The concrete walls are chipped and discolored. Gloomy passageways lead past secondhand stores, cheap luncheonettes and massage parlors. Teenage boys gather nervously in front of the sad little X-rated movie house, daring each other to go inside. At night the place is cruised by transvestite hookers who prey on innocents from the North Hotel Sector, just across the road.
Not far away, Niemeyer's glass-roofed cathedral is still a soaring, inspiring piece of architecture -- but the lawn nearby is choked with weeds. All the great lawns are crisscrossed with well-worn footpaths, the people's revolt against a city that denies them a place to walk. The thousands of would-be shade trees are stunted little things, the outcome of a miscalculation: Brasilia's stingy soil can barely be coaxed into yielding grass, much less trees. After 30 years, the city still has the immature feel of a brand-new subdivision.
Back at the bus station -- everything leads back to the bus station -- the breakdown of the Idea is evident. Here there are people, all right: street vendors, newsboys, harried pedestrians. But at night they all get on the bus and go home, miles outside the city, to what amount to townships where most of the capital's nearly 2 million people must live.
The de facto segregation is a matter of economics. There is a limited amount of housing in the jet-shaped "pilot plan" area, and the people who can afford it tend to be white-collar bureaucrats. The city, by law, is ringed by a wide green zone of rolling hills. So the working class and the poor live at least 15 miles away on the other side of the hills, out of sight, in places like Planaltina.
There is nothing of the future in Planaltina. It is just another poor Brazilian town, with dirty streets and makeshift dwellings. As usual in Brazil, the poor are disproportionately black. The capital of a nation whose leaders get misty-eyed talking about the Brazilian "rainbow" of racial harmony is marred by an ugly wash of apartheid.
Near Planaltina is a place called the Valley of the Dawn, where on a recent Sunday, groups of people wearing long robes were standing in circles and raising their arms to the heavens in angular poses like those one sees in Egyptian friezes.
The Valley of the Dawn is home to a sect that believes that Brasilia has a privileged place in the universe, spiritually speaking. The idea has to do with its being in the center of the high plateau, in a place where cosmic forces intersect. Other groups have come to Brasilia and set up shop for the same basic reason, but the Valley of the Dawn is the most conspicuous, a kind of mystical theme park. A 30-foot-high plywood Jesus competes with Coptic crosses, Masonic eyes and a miniature pyramid, all arrayed around a giant baptismal pond.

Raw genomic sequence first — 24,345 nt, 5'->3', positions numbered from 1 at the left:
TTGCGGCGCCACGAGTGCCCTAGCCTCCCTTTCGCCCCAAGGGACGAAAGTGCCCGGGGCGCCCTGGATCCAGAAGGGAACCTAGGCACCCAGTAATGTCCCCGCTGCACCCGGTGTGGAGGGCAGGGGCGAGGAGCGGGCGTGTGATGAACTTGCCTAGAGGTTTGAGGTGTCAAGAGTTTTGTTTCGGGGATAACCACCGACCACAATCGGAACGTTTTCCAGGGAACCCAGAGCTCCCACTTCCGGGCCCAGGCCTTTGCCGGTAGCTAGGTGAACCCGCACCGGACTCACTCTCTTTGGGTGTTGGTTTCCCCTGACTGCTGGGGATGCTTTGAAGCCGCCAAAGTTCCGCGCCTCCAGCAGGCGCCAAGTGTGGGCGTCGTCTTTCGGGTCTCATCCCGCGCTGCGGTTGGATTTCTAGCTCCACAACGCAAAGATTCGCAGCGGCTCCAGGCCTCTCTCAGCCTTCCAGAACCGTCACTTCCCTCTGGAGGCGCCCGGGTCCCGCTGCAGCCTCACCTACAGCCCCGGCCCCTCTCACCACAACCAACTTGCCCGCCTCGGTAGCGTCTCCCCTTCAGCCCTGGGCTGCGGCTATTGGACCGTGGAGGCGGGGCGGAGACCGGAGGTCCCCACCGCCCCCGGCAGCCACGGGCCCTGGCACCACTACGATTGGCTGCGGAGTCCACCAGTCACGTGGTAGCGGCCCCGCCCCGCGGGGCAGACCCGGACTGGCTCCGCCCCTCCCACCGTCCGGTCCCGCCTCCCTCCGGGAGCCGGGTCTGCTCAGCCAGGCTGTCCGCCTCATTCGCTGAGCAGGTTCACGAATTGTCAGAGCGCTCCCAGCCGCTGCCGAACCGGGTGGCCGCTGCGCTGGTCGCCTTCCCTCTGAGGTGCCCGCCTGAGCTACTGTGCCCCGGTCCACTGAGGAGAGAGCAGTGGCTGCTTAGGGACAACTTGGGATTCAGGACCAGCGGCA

Back at the bus station, an entrepreneur with an apparatus made out of a broom handle and a jar of liquid in which several small troll dolls are immersed offers to tell your fortune or improve your love life... .
It Is What It Is From city of the future to window on the unknown. Yet in a smug, knowing postmodern world, there is a rare purity about Brasilia. There is nothing cute about the place; it does not mock itself, does not wink. Brasilia is what it is. And there are no traffic jams.
Costa and Niemeyer, both in their eighties, rarely talk about the place publicly anymore, although both are still consulted about proposed additions and modifications. Efforts to breach their walls of secretaries and aides were unsuccessful. Niemeyer was quoted not long ago as saying that Brasilia was never supposed to create a New Man, never intended to erase Brazil's monumental inequalities; that those who deplore misery "won't resolve it on the drawing board."
He lives, by the way, in Rio.